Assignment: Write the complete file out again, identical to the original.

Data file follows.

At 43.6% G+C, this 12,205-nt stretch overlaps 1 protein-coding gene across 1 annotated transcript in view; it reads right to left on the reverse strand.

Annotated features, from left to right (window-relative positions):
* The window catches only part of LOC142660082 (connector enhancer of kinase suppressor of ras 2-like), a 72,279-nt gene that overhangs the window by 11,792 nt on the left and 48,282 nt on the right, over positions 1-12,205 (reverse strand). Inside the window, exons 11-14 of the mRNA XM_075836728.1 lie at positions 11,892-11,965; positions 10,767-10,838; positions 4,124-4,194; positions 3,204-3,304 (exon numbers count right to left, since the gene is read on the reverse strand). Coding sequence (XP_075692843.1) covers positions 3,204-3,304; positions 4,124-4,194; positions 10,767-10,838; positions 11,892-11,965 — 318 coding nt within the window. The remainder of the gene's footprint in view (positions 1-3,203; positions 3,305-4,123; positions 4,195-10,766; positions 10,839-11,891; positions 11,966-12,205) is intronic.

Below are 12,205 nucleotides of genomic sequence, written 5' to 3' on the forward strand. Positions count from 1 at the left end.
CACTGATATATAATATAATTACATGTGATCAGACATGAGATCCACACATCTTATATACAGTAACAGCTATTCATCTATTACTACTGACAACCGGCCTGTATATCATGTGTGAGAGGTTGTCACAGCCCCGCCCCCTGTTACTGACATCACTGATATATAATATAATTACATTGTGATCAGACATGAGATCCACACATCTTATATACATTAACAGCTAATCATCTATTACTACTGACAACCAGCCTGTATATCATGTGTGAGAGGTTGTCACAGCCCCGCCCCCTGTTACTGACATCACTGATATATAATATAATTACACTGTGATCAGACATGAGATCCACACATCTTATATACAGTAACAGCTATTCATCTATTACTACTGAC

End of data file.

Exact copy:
At 43.6% G+C, this 12,205-nt stretch overlaps 1 protein-coding gene across 1 annotated transcript in view; it reads right to left on the reverse strand.

Annotated features, from left to right (window-relative positions):
* The window catches only part of LOC142660082 (connector enhancer of kinase suppressor of ras 2-like), a 72,279-nt gene that overhangs the window by 11,792 nt on the left and 48,282 nt on the right, over positions 1-12,205 (reverse strand). Inside the window, exons 11-14 of the mRNA XM_075836728.1 lie at positions 11,892-11,965; positions 10,767-10,838; positions 4,124-4,194; positions 3,204-3,304 (exon numbers count right to left, since the gene is read on the reverse strand). Coding sequence (XP_075692843.1) covers positions 3,204-3,304; positions 4,124-4,194; positions 10,767-10,838; positions 11,892-11,965 — 318 coding nt within the window. The remainder of the gene's footprint in view (positions 1-3,203; positions 3,305-4,123; positions 4,195-10,766; positions 10,839-11,891; positions 11,966-12,205) is intronic.

Below are 12,205 nucleotides of genomic sequence, written 5' to 3' on the forward strand. Positions count from 1 at the left end.
CACTGATATATAATATAATTACATGTGATCAGACATGAGATCCACACATCTTATATACAGTAACAGCTATTCATCTATTACTACTGACAACCGGCCTGTATATCATGTGTGAGAGGTTGTCACAGCCCCGCCCCCTGTTACTGACATCACTGATATATAATATAATTACATTGTGATCAGACATGAGATCCACACATCTTATATACATTAACAGCTAATCATCTATTACTACTGACAACCAGCCTGTATATCATGTGTGAGAGGTTGTCACAGCCCCGCCCCCTGTTACTGACATCACTGATATATAATATAATTACACTGTGATCAGACATGAGATCCACACATCTTATATACAGTAACAGCTATTCATCTATTACTACTGAC